“As other countries work to seize these opportunities, we must do the same,” Murkowski said.
While Arctic security concerns are looming larger in Washington, experts cite other reasons for the port as well — from economic activity to search-and-rescue to research.
“We seem to be not really paying attention to this,” said Rear Admiral David Titley, director of the Center for Solutions to Weather and Climate Risk at the Pennsylvania State University, at a recent Wilson Center event on marine policy.
“If you’re going to have this kind of presence, and sustained presence, you want some degree of infrastructure,” he said.
The Alaska deepwater port nearest the Arctic is Dutch Harbor, some 1,000 miles away from the Arctic Circle.
“That’s a long way,” Titley said.
He predicted that in the next few decades, an Arctic deepwater port would find many different uses, “many of which we’re not even imagining.”
He compared this infrastructure project to the roads system in the United States. “Who would have known the interstate system would be used the way it is today?” he pointed out.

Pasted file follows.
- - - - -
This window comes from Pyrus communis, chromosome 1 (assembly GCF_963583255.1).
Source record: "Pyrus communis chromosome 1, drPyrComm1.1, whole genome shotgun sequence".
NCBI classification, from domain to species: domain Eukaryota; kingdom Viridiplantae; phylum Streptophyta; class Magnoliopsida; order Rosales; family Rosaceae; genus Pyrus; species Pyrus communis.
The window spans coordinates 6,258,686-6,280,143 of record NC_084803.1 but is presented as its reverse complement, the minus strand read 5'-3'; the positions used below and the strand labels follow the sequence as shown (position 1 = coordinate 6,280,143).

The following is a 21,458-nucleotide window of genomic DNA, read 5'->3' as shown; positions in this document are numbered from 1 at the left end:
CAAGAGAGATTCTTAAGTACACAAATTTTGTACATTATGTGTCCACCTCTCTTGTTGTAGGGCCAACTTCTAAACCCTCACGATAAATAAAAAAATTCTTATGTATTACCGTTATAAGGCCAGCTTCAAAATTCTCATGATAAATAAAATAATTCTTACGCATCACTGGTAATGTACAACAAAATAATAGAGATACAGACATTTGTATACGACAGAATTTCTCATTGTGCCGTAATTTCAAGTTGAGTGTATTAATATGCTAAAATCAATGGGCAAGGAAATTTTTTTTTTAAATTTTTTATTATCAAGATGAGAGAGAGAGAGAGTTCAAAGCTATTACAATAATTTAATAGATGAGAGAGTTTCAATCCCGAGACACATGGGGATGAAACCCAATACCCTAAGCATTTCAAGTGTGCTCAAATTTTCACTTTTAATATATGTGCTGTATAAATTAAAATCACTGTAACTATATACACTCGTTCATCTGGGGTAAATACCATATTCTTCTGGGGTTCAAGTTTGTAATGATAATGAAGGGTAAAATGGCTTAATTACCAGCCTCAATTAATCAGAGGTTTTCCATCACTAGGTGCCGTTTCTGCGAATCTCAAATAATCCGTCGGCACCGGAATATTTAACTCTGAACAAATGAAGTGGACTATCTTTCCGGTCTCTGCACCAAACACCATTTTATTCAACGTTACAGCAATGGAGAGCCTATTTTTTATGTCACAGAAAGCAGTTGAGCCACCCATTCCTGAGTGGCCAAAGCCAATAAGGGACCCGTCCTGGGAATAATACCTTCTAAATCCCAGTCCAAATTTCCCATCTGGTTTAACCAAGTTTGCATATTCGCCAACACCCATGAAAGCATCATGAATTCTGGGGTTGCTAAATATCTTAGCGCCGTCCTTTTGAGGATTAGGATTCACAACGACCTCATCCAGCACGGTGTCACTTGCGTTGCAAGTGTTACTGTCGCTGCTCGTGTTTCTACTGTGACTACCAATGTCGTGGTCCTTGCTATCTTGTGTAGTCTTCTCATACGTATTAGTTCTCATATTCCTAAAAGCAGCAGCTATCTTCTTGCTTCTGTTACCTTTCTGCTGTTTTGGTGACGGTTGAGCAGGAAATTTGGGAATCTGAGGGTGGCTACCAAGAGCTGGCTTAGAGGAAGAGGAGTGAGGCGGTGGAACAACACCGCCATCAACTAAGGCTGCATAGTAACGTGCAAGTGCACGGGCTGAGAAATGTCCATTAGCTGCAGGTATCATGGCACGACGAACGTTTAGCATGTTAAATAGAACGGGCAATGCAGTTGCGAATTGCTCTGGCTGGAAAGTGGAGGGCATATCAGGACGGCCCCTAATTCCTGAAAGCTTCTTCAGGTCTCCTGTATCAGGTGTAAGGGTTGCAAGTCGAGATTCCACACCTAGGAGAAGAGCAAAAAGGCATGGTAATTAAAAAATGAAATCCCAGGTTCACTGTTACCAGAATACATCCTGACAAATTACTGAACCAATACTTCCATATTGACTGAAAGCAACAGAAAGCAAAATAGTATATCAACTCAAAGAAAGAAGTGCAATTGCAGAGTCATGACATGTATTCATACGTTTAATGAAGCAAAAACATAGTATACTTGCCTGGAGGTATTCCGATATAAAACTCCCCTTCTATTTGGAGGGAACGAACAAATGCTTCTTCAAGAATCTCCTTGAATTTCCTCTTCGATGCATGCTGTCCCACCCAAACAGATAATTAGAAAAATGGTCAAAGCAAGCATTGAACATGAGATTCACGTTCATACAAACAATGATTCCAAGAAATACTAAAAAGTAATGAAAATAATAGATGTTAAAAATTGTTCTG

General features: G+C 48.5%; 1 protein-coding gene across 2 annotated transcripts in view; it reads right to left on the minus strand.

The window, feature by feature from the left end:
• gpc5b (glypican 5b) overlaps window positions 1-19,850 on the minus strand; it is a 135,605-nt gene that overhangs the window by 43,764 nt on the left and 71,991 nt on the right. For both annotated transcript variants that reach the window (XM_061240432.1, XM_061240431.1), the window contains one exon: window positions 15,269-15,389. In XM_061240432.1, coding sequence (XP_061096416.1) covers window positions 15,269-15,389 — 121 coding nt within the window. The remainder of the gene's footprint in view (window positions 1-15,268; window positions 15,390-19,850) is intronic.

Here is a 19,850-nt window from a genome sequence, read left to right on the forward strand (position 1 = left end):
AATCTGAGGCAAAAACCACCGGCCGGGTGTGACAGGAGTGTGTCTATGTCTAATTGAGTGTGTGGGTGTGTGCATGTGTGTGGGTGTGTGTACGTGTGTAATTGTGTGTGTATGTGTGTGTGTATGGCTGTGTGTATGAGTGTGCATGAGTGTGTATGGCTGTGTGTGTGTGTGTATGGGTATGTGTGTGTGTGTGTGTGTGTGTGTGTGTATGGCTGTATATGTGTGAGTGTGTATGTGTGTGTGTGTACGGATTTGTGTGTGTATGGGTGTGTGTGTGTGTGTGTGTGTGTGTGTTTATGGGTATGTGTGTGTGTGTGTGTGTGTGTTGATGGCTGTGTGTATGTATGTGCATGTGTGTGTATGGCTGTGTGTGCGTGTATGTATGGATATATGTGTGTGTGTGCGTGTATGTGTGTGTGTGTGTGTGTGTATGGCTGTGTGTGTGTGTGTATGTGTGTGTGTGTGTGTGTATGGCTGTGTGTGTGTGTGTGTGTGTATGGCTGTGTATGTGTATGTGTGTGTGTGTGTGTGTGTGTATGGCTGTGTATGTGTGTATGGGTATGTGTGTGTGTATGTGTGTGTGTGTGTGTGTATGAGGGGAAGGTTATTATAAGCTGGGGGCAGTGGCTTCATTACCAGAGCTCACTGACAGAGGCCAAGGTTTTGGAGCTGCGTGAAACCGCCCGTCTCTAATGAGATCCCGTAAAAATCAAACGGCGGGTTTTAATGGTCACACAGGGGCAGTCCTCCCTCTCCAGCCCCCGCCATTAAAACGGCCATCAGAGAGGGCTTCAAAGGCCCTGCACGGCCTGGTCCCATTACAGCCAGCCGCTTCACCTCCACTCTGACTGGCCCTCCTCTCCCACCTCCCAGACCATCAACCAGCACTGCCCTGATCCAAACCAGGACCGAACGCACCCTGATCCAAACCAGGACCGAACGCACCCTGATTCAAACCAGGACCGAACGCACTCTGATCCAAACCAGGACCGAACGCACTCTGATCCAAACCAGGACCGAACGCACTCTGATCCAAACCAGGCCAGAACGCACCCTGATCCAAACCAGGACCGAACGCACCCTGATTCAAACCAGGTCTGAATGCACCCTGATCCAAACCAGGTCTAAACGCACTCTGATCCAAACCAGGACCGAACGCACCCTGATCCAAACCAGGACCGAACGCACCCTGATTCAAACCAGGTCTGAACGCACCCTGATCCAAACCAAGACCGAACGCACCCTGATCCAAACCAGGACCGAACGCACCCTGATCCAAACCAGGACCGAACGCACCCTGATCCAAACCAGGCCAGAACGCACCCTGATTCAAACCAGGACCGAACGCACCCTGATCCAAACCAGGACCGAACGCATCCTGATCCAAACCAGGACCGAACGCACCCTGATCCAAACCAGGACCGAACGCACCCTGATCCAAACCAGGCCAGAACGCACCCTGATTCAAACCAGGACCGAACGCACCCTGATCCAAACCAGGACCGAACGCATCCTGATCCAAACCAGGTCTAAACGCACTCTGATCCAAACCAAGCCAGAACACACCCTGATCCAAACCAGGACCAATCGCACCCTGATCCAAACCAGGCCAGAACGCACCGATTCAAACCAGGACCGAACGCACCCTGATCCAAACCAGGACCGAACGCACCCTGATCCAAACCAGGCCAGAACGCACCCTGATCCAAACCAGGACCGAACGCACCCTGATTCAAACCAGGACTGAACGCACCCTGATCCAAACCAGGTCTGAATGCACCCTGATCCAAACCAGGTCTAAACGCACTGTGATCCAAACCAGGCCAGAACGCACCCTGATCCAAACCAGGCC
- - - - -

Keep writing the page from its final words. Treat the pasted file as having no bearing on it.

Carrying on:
Other countries are exploring economic activities in the Arctic, including new shipping routes. If the U.S. takes prompt action, Titley said, “we can make ourselves a component of economic development.
On the military side, he recommends a mixture of forces — air, surface and subsurface — in Arctic. But he also points out that any U.S. presence in the region goes a long way.
“We’re gonna want U.S. flags” in Arctic waters, he said. “That can be NOAA, that can be the Coast Guard, that can be the U.S. Navy.”
Rear Admiral Shep Smith, director of NOAA’s Office of Coast Survey, recently traveled to Nome and spoke with local officials about plans for developing the port.
“For our fleet, trying to do survey work in the Arctic, when we have to stage out of Dutch [Harbor] — what it really means is that we get one loop up into the Arctic per year,” he said at the Wilson Center.
“If we had a way to stage closer up, we could resupply, we could fix things that break, we could turn people over and keep our people fresh,” he said.
“We could operate up there probably twice as many days per year. It would make a really big difference to our operations.”